You win by checkmating your opponent and lose by being checkmated. A player may concede victory to the opponent at any time by laying their king on its side. In matches that end in a draw, neither player wins and neither loses. There are several ways a match might end in a draw.

Draw by Agreement

Both players may agree to declare a draw. Mutual consent is all that is required.

Draw by Stalemate

When a player cannot make a legal move, yet is not in check, the match has ended in a draw by stalemate.

Draw by Insufficient Material

When neither player has sufficient pieces to force a checkmate, a draw may be declared.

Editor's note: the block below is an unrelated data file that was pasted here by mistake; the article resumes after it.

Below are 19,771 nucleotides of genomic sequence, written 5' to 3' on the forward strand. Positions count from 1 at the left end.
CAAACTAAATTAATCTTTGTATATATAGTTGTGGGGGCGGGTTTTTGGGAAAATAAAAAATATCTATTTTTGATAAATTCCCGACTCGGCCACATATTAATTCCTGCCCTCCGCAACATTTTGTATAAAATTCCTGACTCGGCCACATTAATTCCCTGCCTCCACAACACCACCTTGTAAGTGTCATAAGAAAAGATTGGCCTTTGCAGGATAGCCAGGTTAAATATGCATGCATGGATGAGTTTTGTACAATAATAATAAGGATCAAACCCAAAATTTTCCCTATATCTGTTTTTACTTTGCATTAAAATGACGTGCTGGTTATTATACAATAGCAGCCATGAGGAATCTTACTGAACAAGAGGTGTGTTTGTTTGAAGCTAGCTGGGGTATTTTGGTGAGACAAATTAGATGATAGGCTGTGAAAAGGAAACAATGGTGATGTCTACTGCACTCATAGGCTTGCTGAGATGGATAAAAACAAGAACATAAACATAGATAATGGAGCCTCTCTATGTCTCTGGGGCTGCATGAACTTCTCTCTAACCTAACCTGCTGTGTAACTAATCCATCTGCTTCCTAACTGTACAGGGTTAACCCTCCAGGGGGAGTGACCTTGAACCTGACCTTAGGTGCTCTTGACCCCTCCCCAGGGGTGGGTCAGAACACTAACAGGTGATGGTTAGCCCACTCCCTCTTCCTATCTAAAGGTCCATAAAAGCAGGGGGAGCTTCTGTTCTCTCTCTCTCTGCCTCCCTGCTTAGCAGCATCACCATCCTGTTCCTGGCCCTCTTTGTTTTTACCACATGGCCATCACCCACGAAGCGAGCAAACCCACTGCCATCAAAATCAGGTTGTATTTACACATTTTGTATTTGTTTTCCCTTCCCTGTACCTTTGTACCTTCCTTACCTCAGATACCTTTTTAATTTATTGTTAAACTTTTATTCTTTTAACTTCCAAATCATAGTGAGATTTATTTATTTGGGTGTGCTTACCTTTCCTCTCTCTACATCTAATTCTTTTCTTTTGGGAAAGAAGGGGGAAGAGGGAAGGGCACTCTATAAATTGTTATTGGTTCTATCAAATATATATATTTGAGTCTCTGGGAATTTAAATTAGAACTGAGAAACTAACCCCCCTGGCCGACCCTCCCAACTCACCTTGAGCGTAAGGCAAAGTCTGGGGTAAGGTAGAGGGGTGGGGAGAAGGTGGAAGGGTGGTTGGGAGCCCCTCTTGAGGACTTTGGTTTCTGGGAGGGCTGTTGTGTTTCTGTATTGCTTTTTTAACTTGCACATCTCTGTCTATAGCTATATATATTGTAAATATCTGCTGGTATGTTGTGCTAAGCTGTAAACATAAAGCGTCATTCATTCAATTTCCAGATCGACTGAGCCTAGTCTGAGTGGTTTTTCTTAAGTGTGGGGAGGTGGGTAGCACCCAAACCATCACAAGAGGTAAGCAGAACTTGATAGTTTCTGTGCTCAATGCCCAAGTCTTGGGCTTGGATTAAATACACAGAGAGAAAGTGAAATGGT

Draw by Repetition

If a player is about to repeat a position for a third time, that player may declare a draw by repetition. (The term "position" here means the precise arrangement of all the pieces on the board at a given time.) If the player who completes the third repetition does not declare a draw, the opponent may then declare it. This type of draw cannot be declared without an undisputed record of the match.

Fifty-Move Rule

If during the previous fifty moves no pawn has been moved and no capture has been made, either player can claim a draw. (For this purpose a "move" consists of a player completing their turn followed by the opponent completing their turn).